I agree that there was a great deal of drilling that was jfteiuisd by the high price of natural gas that has brought on new supply. But as I pointed out, the industry data shows massive depletion over the first year. That means that we need continued new drilling activity just to keep the supply from fallingAll production depletes. Shales deplete faste. In some wyas this is good. For a given BCF/well you get your shale gas faster. Anyway, the expected decline curve is priced into the well economics. When we say "this well is economic at $5" we are factiring in the expected production curve. The thing about the shale formations is they are (relatively speaking) "blanket" formations. You can "manufacture" gas from them. You just lay out a grid formation and drill a well every 40 acres. In the old days, you had to locate structures, etc. With shales you don't get dry holes. Wwhen the price is high enough, it's like printing money.That means that we need continued new drilling activity just to keep the supply from falling. But the incentive to drill new wells isn't there at $4.75 gas. While some of the early wells will do fine because their production was sold forward at a high price in the futures market, that option is no longer there for producers. Where you are right: if the price is not high enough production will decline.Whaere you are wrong: This means the price will be high enough. If gas production declines, and shortages ensue people will pay more for gas. Once prices are high enough we can drill the crap out of more shales.Hedging doesn't make you drill wells. If you have nymex contracts at above market prices are better off cashing them out than drilling sub-economic wells.That is my point. The easy natural gas from CBM is now gone and production is heading south in a hurry.Nope, there is plenty of CBM that is simply not getting drilled right now because shales are better (actually, because prices are lower technically). The exact same CBM wells sitting in the exact same CBM fields as were getting drilled 2 or 3 years ago. They just stopped their programs. Ready to drill.I don't think that we will have much drilling at $4 even if costs come down to $4. There is too much incentive for producers to keep as much in inventory as possible, particularly when shareholders are finally getting some understanding of the depletion issue.Again, if producers won't drill at $4, price won't be $4. Decline will set in, price will go up.I agree. But we already have some data and that is not as positive as the naive optimists believe. Well, I can't be responsible for what naive optimists believe. I can tell you more or less what I already have. The shales are a huge new plateau on the natural gas supply curve, if I had to guess at around $5 or $6. They will be the marginal source of supply to the market for many years to come.This is an old story. There has always been someone telling us about the abundant amount of oil and gas in the American shale formationsFail to see the relevance of "what someone has always been saying".I assure you people are out there drilling these wells and gas in coming out of them.The Barnett shale has already made a few billionaires. The Haynesville, Fayetteville and Woodford are well established. The Eagle Ford and Marcellus are growing dramatically as we speak. The Horn River has hit some big wells. Then there are 5 or 6 others getting attention as well. Mancos, Chattanooga, Utica, Antrim.Not even counting the Bakken, which is oil.We don't know how big this is going to be, but it's going to be big. The general projections I see are 5+ Bcfd for Haynesville and 5-10 Bcfd for Marcellus. I think Barnett is already doing 5 Bcfd.To put this in perspective, the Alaska gas pipeline (likely postponed indefinitely due to shale growth) is a 2 Bcfd project.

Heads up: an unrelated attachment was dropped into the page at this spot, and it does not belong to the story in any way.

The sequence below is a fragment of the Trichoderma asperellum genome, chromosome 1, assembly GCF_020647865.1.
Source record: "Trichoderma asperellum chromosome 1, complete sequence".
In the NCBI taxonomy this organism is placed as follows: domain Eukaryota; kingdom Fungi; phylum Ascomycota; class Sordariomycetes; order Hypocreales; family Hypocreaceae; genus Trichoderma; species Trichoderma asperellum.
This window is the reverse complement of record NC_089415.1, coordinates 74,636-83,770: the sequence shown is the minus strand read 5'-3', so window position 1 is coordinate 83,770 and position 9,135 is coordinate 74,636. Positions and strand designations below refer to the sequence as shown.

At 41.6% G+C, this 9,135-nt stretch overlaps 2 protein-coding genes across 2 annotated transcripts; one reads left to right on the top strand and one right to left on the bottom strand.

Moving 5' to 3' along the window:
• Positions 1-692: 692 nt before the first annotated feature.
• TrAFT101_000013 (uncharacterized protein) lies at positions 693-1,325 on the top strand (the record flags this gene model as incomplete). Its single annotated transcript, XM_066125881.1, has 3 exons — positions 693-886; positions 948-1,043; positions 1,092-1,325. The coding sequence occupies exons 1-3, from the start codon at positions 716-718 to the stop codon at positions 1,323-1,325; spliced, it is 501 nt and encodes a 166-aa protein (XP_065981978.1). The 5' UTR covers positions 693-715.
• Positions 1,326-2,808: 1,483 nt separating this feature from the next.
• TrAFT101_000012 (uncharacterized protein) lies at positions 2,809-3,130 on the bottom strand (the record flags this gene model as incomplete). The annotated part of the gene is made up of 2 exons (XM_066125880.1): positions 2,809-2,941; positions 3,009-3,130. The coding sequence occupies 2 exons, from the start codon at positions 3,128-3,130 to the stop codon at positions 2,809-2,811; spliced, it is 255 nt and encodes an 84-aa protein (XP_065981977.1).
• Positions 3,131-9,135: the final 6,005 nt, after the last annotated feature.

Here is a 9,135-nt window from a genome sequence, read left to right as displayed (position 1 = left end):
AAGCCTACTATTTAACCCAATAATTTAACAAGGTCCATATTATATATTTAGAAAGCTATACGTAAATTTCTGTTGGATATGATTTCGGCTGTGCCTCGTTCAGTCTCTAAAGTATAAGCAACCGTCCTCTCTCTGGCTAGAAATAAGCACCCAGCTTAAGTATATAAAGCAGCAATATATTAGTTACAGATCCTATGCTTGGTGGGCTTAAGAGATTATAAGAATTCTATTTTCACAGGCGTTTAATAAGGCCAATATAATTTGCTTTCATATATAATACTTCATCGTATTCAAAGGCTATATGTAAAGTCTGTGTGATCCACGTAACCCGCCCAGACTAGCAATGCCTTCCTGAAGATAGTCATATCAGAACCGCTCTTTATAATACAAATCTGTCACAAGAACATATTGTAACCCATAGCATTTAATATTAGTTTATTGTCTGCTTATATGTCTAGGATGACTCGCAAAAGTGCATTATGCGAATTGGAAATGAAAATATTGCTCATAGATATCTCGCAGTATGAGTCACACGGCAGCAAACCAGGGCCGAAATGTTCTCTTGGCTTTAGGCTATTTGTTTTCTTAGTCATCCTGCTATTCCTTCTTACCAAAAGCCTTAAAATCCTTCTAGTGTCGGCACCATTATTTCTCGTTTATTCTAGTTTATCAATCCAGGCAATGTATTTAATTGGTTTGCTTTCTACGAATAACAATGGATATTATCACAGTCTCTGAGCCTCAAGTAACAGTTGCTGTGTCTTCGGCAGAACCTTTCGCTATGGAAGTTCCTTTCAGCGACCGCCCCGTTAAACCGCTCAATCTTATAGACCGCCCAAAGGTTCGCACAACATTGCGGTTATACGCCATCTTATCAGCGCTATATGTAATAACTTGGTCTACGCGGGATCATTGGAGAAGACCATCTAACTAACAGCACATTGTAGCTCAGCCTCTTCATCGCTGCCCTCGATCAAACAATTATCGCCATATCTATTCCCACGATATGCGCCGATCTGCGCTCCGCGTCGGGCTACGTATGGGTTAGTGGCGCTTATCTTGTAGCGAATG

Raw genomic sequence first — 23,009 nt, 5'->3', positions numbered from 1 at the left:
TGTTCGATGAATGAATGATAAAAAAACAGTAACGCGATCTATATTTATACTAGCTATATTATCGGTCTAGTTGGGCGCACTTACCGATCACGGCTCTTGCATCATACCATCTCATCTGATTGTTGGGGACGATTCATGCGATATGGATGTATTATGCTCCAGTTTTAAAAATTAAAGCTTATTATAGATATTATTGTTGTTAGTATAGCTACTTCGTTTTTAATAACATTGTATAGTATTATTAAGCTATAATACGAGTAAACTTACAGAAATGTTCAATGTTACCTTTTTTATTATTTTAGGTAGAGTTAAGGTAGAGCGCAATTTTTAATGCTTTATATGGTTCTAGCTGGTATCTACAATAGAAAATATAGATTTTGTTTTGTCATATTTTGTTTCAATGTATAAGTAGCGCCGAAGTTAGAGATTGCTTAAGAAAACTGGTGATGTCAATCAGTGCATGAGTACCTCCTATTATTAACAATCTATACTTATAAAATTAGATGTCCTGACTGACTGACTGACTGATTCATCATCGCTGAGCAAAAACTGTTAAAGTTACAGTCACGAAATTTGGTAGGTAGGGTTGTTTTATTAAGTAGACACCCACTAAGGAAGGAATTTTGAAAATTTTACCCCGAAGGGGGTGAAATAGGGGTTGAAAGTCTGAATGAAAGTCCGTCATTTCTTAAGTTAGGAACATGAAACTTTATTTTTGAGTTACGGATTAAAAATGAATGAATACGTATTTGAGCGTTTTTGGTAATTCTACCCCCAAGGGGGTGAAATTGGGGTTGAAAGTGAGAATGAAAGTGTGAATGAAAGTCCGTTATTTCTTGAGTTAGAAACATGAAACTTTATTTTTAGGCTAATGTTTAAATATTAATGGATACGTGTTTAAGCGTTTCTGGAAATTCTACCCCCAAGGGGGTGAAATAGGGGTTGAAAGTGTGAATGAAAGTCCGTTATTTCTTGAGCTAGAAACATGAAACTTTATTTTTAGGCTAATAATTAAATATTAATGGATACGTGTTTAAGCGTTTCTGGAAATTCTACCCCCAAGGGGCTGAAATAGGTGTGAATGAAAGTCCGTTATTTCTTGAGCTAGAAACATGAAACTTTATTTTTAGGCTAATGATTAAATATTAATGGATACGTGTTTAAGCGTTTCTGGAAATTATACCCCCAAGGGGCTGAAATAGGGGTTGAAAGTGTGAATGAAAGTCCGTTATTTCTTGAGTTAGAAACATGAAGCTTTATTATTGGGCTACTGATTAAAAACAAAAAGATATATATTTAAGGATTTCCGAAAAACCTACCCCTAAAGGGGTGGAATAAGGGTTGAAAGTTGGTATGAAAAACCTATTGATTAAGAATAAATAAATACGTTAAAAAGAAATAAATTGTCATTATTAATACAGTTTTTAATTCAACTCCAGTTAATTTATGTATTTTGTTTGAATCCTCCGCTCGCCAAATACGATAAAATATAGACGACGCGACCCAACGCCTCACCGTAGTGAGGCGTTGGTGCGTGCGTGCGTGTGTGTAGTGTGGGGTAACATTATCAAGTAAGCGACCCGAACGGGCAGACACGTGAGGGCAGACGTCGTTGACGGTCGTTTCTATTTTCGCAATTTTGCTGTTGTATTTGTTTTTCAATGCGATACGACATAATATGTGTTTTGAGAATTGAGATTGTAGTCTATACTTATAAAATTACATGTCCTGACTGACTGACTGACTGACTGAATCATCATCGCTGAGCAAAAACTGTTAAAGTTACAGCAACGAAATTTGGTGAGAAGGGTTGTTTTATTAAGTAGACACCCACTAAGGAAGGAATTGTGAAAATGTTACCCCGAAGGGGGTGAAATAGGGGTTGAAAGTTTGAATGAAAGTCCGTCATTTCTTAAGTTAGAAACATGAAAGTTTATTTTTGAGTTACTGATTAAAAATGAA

May 22, 2012 at 5:39 pm |
  6. sam george

    It is a dream to drill from this region, hopefully we can.

    February 10, 2012 at 8:33 pm |
  7. lildeekayjayaye

    If they drill there its going to end up doing more harm than good. The planet is already biting us for the damage we have already done.

    February 10, 2012 at 4:50 pm |